Entrée to Black Paris Blog

Black Paris Profiles™ Follow-up - Laurence Choko

Thursday, March 15th, 2018

Black Paris Profiles™ Follow-up - Laurence Choko

Fulbright scholar and Entrée to Black Paris intern Sonita Moss is conducting follow-up interviews with several of the women featured in our Black Paris Profiles™ interview series. Today's article features gallerist Laurence Choko.

Black Paris Profiles™ Follow-up - Laurence Choko
by Sonita Moss

“Oh, this is African painting? I can paint like this!”

Laurence Choko says this and immediately begins to laugh. She used to get angry at such remarks from visitors to her gallery, but now she uses that energy to educate.

For the past 20 years, Laurence has owned Galerie Intemporel, a Black art gallery, in the Marais district of Paris:

Part of the concept is to get people to see the expression of Black fine art as actually a universal experience.

Laurence Choko at Galerie IntemporelLaurence Choko
© Entrée to Black Paris

Laurence’s form of activism began with promoting Black artists by putting their works aside so-called classical European painters, or “the masters of art.”

As we know, Black art has always been marginalized. And I knew that to be an activist [in the streets] wouldn’t help, so I had to find a strategy to put together masters from the Western fine art culture along side Black artists to show that Black fine art is just as significant. When I started in the ’80s, I would put artists from the African diaspora next to big names to get the French audience’s attention, because when they saw the Black artists next to other artists, they began to think, "Why have they never been represented?"

Works on display at Galerie Intemporel - Collage 1

Works on display at Galerie Intemporel - Collage 1
Images courtesy of Sonita Moss

Black artists face barriers that other artists don’t. For instance, their art is often considered naïve, simple, and “less than.” According to Laurence, “…it’s as if whatever they paint, it will never be defined as fine art.” Further, many people do not understand that the African diaspora is a global phenomenon: one can be Cuban and Black, British and Black, Asian and Black.

Part of Laurence’s mission is to disturb this pattern: Rather than viewing Black art as something that is less skillful or intelligent, viewers can learn to see that to be different does not mean “less than.”

Art is an expression of life. It’s something everyone can see and share…I suppose that what Black artists want is to not be marginalized, according to the Western market. Black artists are artists. There are separate markets because of discrimination, but this should not be.

Works on display at Galerie Intemporel - Collage 2

Works on display at Galerie Intemporel - Collage 2
Images courtesy of Sonita Moss

Since she was a child in Martinique, and then as a young girl in Paris, Laurence’s heart was set on making a mark on the art world as a curator and owner. In accordance with this, identity is irrevocably tied to her racial identity.

I’m a French citizen but I am from another culture: French-Caribbean culture. I was raised in the French culture, and it’s a big part of my identity but, but there is a difference between me, a Black woman, and a white woman. It doesn’t mean we can’t be friends or sisters but I consider myself first as a Black woman.

The challenge of the business is that art isn’t necessarily considered a necessity, and so Laurence must work hard to continue her business. Laurence states that supporting the gallery can be anything from visiting the gallery to purchasing the art. The love of her job is opening a new world to artists and everyday lovers of art.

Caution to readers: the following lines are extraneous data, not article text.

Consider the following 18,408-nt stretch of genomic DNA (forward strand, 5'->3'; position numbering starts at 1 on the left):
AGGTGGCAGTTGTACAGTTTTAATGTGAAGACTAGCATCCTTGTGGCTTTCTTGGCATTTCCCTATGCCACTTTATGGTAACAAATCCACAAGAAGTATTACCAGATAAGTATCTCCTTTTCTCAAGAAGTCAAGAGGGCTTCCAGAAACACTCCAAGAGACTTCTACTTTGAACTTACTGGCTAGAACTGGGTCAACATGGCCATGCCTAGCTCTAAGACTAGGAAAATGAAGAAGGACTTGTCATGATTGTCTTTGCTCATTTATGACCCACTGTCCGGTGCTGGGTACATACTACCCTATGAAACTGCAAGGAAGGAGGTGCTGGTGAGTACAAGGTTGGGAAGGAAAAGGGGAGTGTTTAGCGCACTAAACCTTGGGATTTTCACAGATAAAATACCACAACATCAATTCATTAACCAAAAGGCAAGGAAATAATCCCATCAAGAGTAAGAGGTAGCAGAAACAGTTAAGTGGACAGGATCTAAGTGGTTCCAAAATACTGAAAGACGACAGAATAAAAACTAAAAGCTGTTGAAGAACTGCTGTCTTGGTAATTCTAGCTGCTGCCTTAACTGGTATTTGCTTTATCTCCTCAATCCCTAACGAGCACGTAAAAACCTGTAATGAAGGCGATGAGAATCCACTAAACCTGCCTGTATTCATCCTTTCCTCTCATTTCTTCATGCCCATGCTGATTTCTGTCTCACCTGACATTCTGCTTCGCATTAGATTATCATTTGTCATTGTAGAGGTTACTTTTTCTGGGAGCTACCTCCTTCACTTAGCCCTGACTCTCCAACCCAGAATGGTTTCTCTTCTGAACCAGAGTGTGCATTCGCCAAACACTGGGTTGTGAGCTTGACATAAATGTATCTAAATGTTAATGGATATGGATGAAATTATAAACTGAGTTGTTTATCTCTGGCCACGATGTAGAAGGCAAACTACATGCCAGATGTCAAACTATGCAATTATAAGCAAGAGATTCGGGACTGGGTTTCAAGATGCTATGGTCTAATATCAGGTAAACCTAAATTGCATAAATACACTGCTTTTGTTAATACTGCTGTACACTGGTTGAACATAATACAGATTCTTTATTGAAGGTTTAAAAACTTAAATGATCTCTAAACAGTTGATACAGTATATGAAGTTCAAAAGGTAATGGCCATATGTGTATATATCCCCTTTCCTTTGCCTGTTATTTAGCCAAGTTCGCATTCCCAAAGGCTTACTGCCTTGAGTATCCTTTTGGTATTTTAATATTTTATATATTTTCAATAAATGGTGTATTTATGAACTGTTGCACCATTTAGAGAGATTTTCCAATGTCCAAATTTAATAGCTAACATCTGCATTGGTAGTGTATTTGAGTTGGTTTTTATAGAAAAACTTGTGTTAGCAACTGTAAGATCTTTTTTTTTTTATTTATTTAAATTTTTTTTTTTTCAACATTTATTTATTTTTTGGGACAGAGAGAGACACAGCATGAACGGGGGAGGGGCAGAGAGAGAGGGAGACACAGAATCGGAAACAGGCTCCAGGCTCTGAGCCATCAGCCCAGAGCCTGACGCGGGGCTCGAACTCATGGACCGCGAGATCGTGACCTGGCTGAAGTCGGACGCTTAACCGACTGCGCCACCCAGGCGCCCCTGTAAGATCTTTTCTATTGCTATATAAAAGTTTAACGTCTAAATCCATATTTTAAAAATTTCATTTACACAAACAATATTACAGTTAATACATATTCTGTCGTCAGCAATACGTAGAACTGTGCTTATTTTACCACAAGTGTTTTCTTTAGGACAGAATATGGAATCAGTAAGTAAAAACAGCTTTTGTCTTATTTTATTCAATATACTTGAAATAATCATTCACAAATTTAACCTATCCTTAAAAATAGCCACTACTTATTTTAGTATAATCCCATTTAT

Laurence’s advice to women in business is born from the wisdom of facing barriers:

Sometimes I would lose faith because I thought if “What is the mistake I made that delayed the materialization of my efforts?” You must be prepared, and prepared to face obstacles. Trust in time if you are doing what you want to do, and be willing to do what it takes. I have no background in business, but I also want to be an example for my daughters.

Laurence’s grandmother is the woman she looks up to and remembers fondly. Her name was Mathilde, and she was the first-born of 13 children in Martinique. She had her own business selling fruit, but she also took care of everyone.

She was beautiful, she always had a beautiful smile on her face because she wanted to show everyone that everyone would be fine. She didn’t go to business school, but she had the common sense of how to provide for a family. She didn’t have an example, she just went and found the strength to succeed in her business. She told me “the only thing that protects me is values,” and I do that too.

Laurence is moved by art that speaks to you and transcends an experience of race, thus feeling familiar to the viewer. She is in alignment with this calling, a passion for art, and a desire to display this art to the world. For the past two decades and into the future, the result of her labor is the gallery. Galerie Intemporel translates to “Timeless Gallery,” because history is critical to understanding our lives now, and in the future.

Works on display at Galerie Intemporel - Collage 3

Works on display at Galerie Intemporel - Collage 3
Images courtesy of Sonita Moss

One of Laurence’s favorite artists is Henri Guédon, a Martinican artist and musician who passed away. A Guédon work that currently hangs at Galerie Intemporel is a rendering of Jean-Michel Basquiat.

Portrait of Jean-Michel Basquiat

Portrait of Jean-Michel Basquiat
ca. 1990 Henri Guédon
Mixed media / wood
93 cm x 61 cm
Image courtesy of Galerie Intemporel

To see these paintings and others, pay a visit to the gallery. Even if you’re an art amateur, like me, Laurence is happy to show you around.

Galerie Intemporel
Address: 37 Rue Quincampoix, 75004 Paris
Phone: +33 (0)1 44 59 63 29
Internet: http://www.galerieintemporel.fr/index.php/fr/